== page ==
Glancing at the animation style of RWBY, one may quickly dump it into the bin of a homegrown anime project. That is, if they note on superficial characteristics alone that it’s not Japanese at all. Even the theme song is a J-rock song composed in English. Yet upon closer inspection, this show fully embraces the more financially attractive method of some animation houses in the US of using CGI models to animate their programs with manga flair. One is also apt to see in the concordance of the dubbing with the animation and the dialogue itself shows that this show lacks the Japanese character of typical anime. It is best thought of as a US animation with anime-style aesthetic, especially for the facial characteristics of the female characters.
The program has the steampunk sensibilities we love in most contemporary anime. “Remnant”, the world these characters inhabit, is visually a mixture of modern and archaic European style. Some characters dress in Victorian garb, others in clothes that wouldn’t be out of place in a contemporary mall or modern university, and yet others going full-on medieval. There are swords, but at the same time, there is a character that has a gun for an arm.
While this is not Japanese, neither exactly the brainchild of those pioneers of anime nor those of videogames from the Otaku homeland, it certainly seems to take a page out of Final Fantasy VII’s Midgar. The show is more like the new Transformers cartoon, Transformers: Robots in Disguise, in that the fantasy world build is complex with all the rules of a Dungeons and Dragons game, there is a lot of dialogue and exposition explaining everything, and the torrent of dialogue seems as stilted and unemotional as the movement of the character models. Anime seems to push boundaries in many ways that would be unacceptable in the US. US animation in this style is more like very complicated children’s cartoons, hardly pushing any boundaries or dealing with realistic emotions.
Yet it doesn’t matter what the characters say. The show’s creators appear to be Otakus and cosplayers and understand what is good for their market – that which the anime industry has implicitly understood all the way since Sailor Moon and the US animation industry kept missing for decades, either ignorant of the winning formula or unwilling to implement it. What the average consumer of anima wants is the same as ever – attractive girls with big eyes in skimpy outfits, settings combining science fiction technology with anachronistic fashion, and lots of action. RWBY has all of this even at the title card showcasing four girls in Victorian dress with light sabers. Cosplayers, Otakus, and fanfic writers now have an American muse and it is called RWBY.
The faux-anime cartoon was highly anticipated before being released and many people immediately fell in love with its visual and mimetic similarities to anime. In its inaugural year of 2014, it was bestowed several awards for best animated series, including one from the International Academy of Web Television. IMBD is the only formal internet ratings board to give it a page. There is has a very high 8.3 out of 10. At the core, it’s essentially very similar to Transformers: Robots in Disguise, so its stylistic differences must be very impressive to the intended audience.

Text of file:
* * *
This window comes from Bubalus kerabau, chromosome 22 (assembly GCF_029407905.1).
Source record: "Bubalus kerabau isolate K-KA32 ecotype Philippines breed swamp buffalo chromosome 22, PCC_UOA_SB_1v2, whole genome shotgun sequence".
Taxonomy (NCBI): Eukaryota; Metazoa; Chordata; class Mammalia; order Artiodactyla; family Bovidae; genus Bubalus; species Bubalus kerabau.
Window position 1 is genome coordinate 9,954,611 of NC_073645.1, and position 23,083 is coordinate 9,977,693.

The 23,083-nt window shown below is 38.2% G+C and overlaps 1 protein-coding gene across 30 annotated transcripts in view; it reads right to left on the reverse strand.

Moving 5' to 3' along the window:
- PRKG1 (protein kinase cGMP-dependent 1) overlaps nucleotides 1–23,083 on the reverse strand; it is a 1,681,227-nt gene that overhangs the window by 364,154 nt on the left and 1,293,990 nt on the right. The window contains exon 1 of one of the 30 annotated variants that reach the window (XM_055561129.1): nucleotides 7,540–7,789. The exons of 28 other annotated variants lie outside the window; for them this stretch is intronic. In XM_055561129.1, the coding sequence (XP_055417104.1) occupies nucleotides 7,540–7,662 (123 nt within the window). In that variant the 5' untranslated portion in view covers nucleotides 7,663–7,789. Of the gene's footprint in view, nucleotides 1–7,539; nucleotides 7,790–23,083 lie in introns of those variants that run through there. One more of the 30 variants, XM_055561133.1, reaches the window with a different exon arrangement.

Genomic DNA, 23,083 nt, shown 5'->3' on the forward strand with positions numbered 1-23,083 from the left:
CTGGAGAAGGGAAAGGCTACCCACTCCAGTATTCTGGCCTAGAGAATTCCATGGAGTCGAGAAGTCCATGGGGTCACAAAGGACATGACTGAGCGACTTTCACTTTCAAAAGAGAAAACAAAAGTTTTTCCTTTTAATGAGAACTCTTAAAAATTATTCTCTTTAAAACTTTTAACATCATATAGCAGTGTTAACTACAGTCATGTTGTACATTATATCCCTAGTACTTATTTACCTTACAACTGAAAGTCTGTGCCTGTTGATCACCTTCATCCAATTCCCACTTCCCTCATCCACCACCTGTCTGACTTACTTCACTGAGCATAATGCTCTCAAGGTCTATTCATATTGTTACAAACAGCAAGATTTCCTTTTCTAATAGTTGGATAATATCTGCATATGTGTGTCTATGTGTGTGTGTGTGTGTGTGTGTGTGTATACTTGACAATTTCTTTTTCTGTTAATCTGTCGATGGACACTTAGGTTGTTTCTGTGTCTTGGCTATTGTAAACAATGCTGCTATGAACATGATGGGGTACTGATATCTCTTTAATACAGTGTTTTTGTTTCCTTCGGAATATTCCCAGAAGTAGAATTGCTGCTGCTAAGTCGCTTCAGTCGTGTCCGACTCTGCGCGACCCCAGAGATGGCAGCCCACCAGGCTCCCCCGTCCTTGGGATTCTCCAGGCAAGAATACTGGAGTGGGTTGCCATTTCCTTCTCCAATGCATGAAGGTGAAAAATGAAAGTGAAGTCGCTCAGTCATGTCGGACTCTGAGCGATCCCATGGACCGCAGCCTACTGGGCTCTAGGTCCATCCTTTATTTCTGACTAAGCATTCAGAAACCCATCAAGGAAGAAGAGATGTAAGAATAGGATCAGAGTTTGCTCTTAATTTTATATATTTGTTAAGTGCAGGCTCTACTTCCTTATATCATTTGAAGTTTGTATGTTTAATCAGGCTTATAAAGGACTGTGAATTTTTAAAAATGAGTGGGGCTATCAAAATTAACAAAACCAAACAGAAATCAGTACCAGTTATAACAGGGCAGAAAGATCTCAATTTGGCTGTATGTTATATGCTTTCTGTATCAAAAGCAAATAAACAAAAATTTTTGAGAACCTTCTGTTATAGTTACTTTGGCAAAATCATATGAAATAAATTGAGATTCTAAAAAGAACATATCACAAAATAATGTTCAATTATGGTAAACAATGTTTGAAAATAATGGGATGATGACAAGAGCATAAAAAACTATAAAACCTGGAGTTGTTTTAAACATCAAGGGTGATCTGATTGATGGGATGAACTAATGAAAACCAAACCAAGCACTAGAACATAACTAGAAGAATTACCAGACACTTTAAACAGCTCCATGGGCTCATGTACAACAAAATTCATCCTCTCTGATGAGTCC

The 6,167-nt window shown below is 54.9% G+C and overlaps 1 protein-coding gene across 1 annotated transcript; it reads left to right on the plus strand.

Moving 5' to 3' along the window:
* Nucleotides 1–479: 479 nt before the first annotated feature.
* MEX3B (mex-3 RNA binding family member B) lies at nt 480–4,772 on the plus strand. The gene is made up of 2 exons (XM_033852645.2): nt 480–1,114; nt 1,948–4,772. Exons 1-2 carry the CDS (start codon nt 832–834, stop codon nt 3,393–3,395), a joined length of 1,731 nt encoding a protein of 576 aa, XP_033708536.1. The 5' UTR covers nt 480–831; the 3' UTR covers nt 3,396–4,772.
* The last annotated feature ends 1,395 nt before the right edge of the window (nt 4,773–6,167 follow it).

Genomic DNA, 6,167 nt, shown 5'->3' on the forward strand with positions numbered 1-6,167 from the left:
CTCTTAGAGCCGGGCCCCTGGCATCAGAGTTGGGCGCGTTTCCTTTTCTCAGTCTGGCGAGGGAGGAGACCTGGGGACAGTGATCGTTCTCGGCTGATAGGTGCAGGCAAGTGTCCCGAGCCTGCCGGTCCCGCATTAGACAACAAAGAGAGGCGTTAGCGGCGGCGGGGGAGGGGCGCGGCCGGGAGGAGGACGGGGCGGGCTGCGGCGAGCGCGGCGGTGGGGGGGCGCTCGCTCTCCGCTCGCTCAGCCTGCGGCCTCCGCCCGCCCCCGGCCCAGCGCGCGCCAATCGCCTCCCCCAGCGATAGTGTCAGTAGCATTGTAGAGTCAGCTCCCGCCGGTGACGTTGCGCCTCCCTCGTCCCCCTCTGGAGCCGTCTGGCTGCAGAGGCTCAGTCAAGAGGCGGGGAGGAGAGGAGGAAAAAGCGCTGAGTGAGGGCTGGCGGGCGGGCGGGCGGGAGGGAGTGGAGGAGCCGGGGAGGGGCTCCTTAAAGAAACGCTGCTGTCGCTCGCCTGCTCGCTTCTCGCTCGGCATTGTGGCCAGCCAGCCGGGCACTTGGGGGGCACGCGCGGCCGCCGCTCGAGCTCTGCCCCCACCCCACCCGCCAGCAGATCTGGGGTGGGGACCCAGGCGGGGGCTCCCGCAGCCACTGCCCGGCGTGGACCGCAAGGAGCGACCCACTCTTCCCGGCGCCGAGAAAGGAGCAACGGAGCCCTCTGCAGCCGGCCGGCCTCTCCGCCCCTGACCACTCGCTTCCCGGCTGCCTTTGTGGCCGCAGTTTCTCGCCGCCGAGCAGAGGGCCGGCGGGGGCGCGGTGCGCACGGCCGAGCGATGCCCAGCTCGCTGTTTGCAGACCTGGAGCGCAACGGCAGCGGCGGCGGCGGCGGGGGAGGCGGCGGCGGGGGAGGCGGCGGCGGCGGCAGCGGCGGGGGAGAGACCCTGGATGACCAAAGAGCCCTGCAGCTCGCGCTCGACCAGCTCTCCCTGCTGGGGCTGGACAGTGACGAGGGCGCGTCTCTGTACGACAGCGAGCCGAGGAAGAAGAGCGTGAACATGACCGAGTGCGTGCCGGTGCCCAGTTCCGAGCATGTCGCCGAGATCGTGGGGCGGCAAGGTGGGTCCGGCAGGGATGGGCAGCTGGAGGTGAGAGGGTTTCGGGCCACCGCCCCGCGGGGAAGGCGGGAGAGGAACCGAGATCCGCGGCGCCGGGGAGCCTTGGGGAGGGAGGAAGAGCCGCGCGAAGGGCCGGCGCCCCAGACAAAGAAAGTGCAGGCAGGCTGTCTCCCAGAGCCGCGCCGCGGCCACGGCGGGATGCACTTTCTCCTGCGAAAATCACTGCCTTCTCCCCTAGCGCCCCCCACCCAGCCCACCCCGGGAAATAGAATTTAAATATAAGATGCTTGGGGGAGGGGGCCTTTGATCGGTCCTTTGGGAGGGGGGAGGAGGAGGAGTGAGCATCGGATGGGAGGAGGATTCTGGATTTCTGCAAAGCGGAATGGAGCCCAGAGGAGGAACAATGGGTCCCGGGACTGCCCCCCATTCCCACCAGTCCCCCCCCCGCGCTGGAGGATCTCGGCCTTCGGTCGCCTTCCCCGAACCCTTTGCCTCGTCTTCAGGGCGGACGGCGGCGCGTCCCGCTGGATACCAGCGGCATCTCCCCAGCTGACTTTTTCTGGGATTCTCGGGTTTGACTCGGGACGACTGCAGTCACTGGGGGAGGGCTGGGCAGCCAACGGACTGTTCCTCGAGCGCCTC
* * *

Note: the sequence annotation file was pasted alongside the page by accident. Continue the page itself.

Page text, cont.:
RWBY was born and bred on the internet, which may be the reason why it lacks the respect of Cartoon Network animated series’ which get a page on Rotten Tomatoes and Metacritic even after 3 years of strong performance. Yet the fans are lifting it up above its traditional television competitors. Episodes of season 1 (or “volume 1” as the series creators term it) have up to 8 million views on YouTube. Newer episodes also tend to have over a million views. It would appear this is producer Rooster Teeth’s most popular program, far surpassing even the views of creator Monty Oum’s previous series, Blue vs. Red.
Oum suffered an untimely death in 2015, but new writers continue to take to the keyboard in threnody by producing new episodes of his magnum opus. Interest in the show is still very high, so it is unlikely that they will stop it any time soon, especially seeing as Red vs. Blue has lasted of 10 seasons. Season 4 was released on October 22, so we expect season 5 announcement to come in summer 2017.
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What do you think of the current direction of the show? Do you think the quality is the same as the first season overseen by Oum? Do you think Blake will return to White Fang? Do you think Sun will get along with Blake’s father? What do you think will happen in season 5? Give us your comments and opinions down below.